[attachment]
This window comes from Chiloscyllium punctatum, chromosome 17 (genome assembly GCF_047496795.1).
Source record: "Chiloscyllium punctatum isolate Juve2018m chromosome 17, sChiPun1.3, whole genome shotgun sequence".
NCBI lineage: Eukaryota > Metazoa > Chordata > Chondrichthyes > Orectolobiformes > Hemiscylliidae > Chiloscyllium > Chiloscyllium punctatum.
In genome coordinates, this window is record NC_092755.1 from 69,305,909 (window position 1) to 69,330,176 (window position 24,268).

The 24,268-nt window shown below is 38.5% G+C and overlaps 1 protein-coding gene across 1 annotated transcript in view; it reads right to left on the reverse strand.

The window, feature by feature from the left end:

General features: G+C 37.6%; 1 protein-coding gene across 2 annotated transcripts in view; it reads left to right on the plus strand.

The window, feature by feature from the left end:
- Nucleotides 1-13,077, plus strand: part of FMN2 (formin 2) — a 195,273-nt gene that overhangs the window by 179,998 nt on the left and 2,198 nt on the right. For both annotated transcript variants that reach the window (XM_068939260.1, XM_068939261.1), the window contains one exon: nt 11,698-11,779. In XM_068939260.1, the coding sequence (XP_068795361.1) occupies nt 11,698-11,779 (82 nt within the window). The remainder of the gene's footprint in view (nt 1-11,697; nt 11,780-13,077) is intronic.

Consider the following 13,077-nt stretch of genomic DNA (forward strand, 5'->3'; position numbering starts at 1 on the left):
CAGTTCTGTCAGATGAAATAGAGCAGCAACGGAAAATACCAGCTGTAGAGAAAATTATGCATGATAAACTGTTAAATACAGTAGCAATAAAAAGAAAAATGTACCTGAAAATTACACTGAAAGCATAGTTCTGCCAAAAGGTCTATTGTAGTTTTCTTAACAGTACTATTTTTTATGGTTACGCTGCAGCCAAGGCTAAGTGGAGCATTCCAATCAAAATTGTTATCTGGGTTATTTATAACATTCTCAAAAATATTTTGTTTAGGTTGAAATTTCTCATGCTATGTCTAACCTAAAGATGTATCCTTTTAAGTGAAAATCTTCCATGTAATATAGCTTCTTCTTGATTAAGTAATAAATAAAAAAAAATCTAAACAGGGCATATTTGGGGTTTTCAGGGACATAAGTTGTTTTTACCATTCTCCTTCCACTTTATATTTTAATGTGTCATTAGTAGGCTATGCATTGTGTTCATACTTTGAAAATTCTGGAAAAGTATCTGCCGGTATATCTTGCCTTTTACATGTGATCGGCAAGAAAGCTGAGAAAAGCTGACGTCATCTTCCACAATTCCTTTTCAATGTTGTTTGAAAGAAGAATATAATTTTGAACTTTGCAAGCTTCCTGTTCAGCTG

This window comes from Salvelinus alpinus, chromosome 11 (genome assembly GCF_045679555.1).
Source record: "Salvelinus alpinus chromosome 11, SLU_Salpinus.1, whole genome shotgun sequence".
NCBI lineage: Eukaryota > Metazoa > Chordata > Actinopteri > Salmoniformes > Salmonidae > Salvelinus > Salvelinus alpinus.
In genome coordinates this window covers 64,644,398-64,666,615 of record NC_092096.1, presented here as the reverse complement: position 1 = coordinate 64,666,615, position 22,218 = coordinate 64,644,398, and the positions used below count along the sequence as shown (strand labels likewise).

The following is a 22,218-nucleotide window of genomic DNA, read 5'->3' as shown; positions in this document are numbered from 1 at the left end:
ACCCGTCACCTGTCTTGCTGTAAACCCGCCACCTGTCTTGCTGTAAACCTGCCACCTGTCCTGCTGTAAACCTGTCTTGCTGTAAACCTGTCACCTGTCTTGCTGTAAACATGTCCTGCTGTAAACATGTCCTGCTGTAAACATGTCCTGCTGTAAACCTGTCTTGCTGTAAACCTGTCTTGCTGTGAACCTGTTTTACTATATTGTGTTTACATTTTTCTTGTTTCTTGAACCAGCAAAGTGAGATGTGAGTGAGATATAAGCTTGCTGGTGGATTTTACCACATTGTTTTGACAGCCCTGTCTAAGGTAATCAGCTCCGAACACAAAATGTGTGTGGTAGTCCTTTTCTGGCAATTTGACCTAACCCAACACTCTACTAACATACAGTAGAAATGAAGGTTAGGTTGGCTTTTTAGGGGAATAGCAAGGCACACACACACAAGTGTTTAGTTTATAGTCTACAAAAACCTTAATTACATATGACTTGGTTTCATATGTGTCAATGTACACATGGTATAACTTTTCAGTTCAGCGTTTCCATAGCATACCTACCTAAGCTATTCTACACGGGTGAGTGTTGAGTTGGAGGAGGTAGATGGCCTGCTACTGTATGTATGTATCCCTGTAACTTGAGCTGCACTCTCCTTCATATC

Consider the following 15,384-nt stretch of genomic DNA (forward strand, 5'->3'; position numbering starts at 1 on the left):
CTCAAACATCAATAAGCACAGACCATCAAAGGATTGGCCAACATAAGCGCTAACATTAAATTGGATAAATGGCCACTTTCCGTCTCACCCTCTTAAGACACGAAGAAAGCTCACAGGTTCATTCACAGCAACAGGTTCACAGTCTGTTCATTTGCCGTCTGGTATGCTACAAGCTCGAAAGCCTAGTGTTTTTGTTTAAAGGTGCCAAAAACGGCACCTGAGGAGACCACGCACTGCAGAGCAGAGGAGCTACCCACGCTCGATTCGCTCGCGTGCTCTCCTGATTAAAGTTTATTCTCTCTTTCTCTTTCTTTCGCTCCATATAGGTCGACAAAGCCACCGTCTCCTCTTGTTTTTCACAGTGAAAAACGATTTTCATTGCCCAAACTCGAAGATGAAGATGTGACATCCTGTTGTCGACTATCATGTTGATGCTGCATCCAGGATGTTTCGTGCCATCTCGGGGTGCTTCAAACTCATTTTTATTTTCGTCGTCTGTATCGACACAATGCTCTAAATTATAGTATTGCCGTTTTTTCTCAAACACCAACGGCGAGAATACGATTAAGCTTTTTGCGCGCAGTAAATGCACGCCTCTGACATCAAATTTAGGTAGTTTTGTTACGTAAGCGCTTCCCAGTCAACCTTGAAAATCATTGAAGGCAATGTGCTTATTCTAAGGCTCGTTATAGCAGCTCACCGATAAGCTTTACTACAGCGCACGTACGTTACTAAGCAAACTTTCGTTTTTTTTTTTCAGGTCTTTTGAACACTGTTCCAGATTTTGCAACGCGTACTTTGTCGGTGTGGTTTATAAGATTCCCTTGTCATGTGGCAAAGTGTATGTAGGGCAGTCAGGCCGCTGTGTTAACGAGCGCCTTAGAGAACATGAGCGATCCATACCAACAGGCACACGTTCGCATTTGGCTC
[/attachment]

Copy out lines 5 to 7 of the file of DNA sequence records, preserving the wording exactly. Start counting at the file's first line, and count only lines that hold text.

The 24,268-nt window shown below is 38.5% G+C and overlaps 1 protein-coding gene across 1 annotated transcript in view; it reads right to left on the reverse strand.

The window, feature by feature from the left end:

General features: G+C 37.6%; 1 protein-coding gene across 2 annotated transcripts in view; it reads left to right on the plus strand.